Used car prices have fallen steadily and sharply for much of the past year. Unfortunately for car buyers, that might be about to change.
Wholesale prices for used cars sold at auction have risen sharply in recent weeks, according to industry data. Higher retail prices at used car dealer lots will likely follow closely.
According to data from Manheim, the largest automotive wholesale market, prices have jumped 4% in the past two weeks alone, an unusually large increase in such a short time. While many industry players expected the price drop to not last, the sudden increase came as a surprise to many.
“We didn’t expect prices to rise as much as they have,” said Chris Frey, senior industry intelligence manager at Cox Automotive, owner of Manheim. “It blew my eyes out.”
Dealerships began to reduce their used car inventory as prices fell late last year and into January. Much of the decline began late last year as a greater supply of new cars became available for purchase.
A shortage of parts, especially computer chips, has caused automakers to cut production well below demand for new vehicles and push potential new car buyers, even car rental companies, into the market. used cars. This shortage of new car inventory helped drive new and used car prices to record highs early last year.
But parts supplies and computer chip inventories have improved in the latter half of 2022, and with that, used car prices have started to decline. In January, used car prices fell 11.6% from a year earlier, according to the Consumer Price Index, the government’s main reading of inflation – the biggest 12-month drop since the depths of the Great Recession in early 2009 .
Busy selling season for used cars is just a few months away — that’s tied to when potential buyers get their tax refund. Now dealers are scrambling to replenish inventory, driving up prices.
The strength of the labor market, with more than 500,000 jobs unexpectedly created by employers in January, is also boosting demand for used cars.
“If you want to point to one factor driving demand for cars, it’s jobs,” said Edmunds chief insight officer Ivan Drury. “If you have a job, you have a car.”
Part of the problem for the coming months goes back to the early days of the pandemic three years ago. The disruptions in the new car market at that time are about to be felt in today’s used car market.
In March and April 2020, auto factories across the country were shut down by stay-at-home orders, and many dealerships were closed. Demand for cars also fell off a cliff amid record job losses and millions more workers switched to working from home rather than commuting..
So the slump in car sales in 2020 meant few people were signing three-year leases on new vehicles, contracts that would normally come to an end now and in turn feed those vehicles into the car supply. opportunity in the markets.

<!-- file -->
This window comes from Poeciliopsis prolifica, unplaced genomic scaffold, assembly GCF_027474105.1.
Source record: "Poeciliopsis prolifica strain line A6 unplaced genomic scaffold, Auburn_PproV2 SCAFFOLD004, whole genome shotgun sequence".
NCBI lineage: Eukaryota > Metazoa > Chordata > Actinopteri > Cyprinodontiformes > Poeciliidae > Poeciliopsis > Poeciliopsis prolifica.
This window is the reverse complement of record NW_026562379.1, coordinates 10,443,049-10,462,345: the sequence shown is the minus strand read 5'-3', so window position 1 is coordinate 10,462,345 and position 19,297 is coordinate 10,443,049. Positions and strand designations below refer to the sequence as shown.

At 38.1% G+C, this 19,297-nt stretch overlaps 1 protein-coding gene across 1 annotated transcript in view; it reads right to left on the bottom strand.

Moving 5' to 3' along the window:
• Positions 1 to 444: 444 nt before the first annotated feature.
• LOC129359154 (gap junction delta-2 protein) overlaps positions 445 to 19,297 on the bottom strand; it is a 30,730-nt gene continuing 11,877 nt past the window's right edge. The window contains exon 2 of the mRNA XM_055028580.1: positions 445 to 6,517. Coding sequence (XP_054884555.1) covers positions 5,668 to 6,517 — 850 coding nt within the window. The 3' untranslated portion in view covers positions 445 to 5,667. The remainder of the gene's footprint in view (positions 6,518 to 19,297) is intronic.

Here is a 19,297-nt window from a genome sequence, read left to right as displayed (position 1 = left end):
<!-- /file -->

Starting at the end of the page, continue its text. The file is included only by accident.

“The repercussions of the pandemic are coming through,” Drury said. “THE the supply will definitely not be there. Disruptions in auto markets in 2020 and early 2021 could affect used car prices for much of the year.
“We are entering a period of shortages of 3- and 4-year-old vehicles, which account for the majority of (used) car sales,” said Michael Manley, CEO of AutoNation (AN), the country’s largest car dealership. country. during a call with investors on Friday. “And that’s going to impact wholesale pricing and ultimately retail pricing.”
It is unclear how long the rise in used car prices will last.
The labor market and consumer spending are strong at the moment, but there are still fears of a possible recession. The Federal Reserve looks likely to continue raising interest rates, at least in the short term, which will in turn increase the cost of auto loans and the financing auto dealers use to buy their own inventory.
Falling used-car prices have been a major factor in slowing inflation, but a sustained rise in used-car prices could make it harder for the Fed to back out of rate hikes.
Overall prices are up 6.4% over the past 12 months, according to the CPI, but that reading has fallen for seven straight months. And prices would have risen 6.9% over the same 12-month period if used car prices had shown such a steep decline and remained unchanged.
So broader economic conditions in the U.S. economy are sure to have an effect on used car supply, demand and prices, making it very difficult to predict future prices, Frey said.
“I don’t think this latest increase is a blow. But I imagine prices might come down after the spring and tax refunds would land,” Frey said. But he added that predictions are hard to make in today’s market.
“We called for a 4% drop in prices from December last year to December this year,” Frey said. “We may have to revise that.”